Proceed at Moderate Speed
If you plan to hit the highway at a more moderate pace of exercise, a barometer for your level of rigor is whether or not you can talk while you work out. If you can’t breathe well enough to communicate, chances are you’re still in the fast lane.
Aside from obvious advantages to the slow lane, University of Maryland researchers noted that high-intensity exercise did not lower blood pressure as effectively as moderate-intensity exercise. In a study where participants jogged two miles a day, which doctors deemed “moderate exercise,” high blood pressure was so well controlled that more than 50 percent of the patients were able to discontinue their medication for the condition.
The study identifies high-risk conditions, advising patients to avoid intense exercise if they suffer from:
- uncontrolled seizures
- uncontrolled high blood pressure
- coronary artery disease
- heart failure
- unstable angina
- aortic valve disease
- aortic aneurysm
- sedentary lifestyle
If putting the pedal to the metal is more your style than gearing down to low and slow, your body may need some servicing.
Competitive running or high-impact aerobics pose a high risk of injury to the bones and muscle, including trauma to knees, ankles, hips, back, shoulders, and elbows. Suggestions for preventing injuries include wearing shock-absorbing footwear, incorporating weight training with rigorous workouts, stretching, warming up and cooling down, and drinking plenty of liquids.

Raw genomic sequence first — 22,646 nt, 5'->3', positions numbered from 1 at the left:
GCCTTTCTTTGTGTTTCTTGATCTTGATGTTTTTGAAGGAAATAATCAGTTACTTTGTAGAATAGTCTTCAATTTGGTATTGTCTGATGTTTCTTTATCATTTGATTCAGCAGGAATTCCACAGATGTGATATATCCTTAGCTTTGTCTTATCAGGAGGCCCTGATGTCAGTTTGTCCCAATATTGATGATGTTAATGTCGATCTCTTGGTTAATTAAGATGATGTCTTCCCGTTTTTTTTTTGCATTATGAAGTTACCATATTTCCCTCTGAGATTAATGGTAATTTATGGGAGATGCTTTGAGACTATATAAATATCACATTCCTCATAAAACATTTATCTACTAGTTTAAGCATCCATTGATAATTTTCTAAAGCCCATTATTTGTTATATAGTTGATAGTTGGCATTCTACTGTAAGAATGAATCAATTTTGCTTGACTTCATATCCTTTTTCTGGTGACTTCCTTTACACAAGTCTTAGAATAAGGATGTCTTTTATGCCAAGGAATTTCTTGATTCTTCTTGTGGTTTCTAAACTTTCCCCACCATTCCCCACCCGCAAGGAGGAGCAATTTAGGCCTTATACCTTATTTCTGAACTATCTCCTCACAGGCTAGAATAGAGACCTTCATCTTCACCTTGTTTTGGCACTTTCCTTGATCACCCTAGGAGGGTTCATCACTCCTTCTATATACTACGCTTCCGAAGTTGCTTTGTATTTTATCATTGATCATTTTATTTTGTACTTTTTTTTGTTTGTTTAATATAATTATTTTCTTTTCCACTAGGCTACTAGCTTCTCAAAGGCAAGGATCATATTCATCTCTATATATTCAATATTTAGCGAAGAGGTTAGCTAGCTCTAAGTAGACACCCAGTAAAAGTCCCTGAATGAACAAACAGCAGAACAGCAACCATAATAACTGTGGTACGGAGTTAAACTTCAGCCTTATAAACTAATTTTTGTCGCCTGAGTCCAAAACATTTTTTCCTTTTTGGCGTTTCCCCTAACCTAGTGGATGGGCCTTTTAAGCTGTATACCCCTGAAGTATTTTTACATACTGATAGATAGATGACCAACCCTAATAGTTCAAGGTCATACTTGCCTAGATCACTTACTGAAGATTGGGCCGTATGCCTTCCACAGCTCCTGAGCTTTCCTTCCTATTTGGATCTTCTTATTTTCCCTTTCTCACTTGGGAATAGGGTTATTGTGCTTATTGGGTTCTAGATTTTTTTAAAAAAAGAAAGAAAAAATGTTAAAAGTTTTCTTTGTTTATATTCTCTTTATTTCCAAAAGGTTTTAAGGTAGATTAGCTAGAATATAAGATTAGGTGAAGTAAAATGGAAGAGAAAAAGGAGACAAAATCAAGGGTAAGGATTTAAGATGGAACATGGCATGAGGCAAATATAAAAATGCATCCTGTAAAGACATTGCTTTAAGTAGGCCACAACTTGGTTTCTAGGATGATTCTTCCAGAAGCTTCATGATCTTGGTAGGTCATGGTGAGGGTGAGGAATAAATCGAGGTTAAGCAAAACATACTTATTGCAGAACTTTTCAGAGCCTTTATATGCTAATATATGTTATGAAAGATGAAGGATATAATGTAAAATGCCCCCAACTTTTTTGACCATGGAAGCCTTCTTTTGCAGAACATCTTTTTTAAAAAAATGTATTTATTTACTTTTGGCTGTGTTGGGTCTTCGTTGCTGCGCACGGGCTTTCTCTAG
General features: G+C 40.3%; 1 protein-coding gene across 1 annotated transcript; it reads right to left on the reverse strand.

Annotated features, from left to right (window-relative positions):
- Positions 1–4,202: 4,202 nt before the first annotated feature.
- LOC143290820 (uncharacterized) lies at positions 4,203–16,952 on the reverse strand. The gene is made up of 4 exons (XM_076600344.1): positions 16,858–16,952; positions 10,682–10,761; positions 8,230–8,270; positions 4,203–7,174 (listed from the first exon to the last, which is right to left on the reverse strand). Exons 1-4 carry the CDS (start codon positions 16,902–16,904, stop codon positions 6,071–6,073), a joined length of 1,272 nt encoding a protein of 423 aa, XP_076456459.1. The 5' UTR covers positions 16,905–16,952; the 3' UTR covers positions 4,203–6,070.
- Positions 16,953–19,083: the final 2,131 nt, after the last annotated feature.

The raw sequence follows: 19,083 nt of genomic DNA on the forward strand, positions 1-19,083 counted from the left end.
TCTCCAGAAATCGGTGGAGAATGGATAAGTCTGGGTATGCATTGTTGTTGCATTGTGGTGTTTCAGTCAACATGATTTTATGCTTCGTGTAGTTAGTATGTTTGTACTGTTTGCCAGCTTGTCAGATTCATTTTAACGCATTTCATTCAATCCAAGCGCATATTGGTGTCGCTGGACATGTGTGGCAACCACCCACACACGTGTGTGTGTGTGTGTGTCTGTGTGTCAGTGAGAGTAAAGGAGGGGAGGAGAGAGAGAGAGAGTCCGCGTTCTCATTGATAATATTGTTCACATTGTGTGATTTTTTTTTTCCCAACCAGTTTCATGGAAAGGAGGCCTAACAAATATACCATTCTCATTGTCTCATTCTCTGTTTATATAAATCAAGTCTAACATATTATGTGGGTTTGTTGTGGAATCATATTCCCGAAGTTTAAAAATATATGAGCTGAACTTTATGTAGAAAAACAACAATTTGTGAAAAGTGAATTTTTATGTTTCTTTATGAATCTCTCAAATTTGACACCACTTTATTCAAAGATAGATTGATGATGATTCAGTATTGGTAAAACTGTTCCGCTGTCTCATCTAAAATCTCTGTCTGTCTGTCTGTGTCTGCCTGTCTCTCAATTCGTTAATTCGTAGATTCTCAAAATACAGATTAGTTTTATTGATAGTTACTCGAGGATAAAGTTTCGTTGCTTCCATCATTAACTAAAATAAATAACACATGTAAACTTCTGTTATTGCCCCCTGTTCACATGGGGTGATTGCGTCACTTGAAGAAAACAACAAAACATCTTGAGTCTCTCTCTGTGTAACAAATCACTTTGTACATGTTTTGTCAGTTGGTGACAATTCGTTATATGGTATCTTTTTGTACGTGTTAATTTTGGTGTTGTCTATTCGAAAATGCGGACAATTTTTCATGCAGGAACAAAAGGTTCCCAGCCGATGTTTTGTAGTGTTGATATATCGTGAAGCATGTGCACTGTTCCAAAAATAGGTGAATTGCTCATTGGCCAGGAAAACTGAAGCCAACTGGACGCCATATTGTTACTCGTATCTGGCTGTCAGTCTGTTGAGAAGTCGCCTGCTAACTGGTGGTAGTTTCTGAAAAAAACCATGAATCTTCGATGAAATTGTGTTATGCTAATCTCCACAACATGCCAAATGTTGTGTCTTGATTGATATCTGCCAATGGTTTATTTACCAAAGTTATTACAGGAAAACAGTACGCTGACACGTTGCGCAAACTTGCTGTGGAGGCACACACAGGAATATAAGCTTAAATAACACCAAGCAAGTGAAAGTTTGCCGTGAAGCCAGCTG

According to the Palmer Center for Chiropractic Research in Iowa, there is strong evidence that spinal manipulative therapy is as effective as a combination of medical care and exercise instruction, and there is moderate evidence that spinal manipulative therapy works better than physical therapy and home exercise.
Kristin E. White authored an article in the Journal of Chiropractic Medicine that reflected on a case of three female long-distance runners with high hamstring tendinopathy, or an inflammation causing a literal “pain in the butt.” The pain each of the women experienced was aggravated by running and they had weakness of the hip abductors, pelvic joint dysfunction, hamstring tightness, and ischial tuberosity tenderness. White described additional results of the trauma, including overpronation and lumbar dysfunction.
Running predisposes to hamstring tendon injury, because of long periods of time in eccentric contraction, (when the hip is flexed and knee is extended), and that’s when maximum tension is placed on the tendons. Sprinting and hill training are especially rigorous as hamstrings work to decelerate knee extension.
The study recorded data from electrical muscle stimulation with ultrasound and both soft tissue mobilization and lumbopelvic manipulation by a chiropractor. The subjects were advised to treat the area by stretching their hamstrings and strengthening the gluteus as well. In an average of 13 chiropractic treatments, each of the three runners obtained resolution of their hamstring pain, even to a level where they returned to competing.
The takeaway? Runners with high hamstring tendinopathy may respond favorably to conservative chiropractic treatment and active rehabilitation with minimal time off from training.
“Chiropractic sports management may be an appropriate treatment for athletes with hamstring tendinopathy. Trained chiropractic physicians may be able to identify potential weak links in the lower trunk and prevent future running injuries,” says White. “Research suggests that conservative management of hamstring tendinopathy is favorable and chiropractic clinicians may provide an effective solution.”
So go ahead, proceed with that bucket list, making sure to assess the level of impact appropriate for your body. Consult your chiropractic professional, but until then, keep both feet on the floor.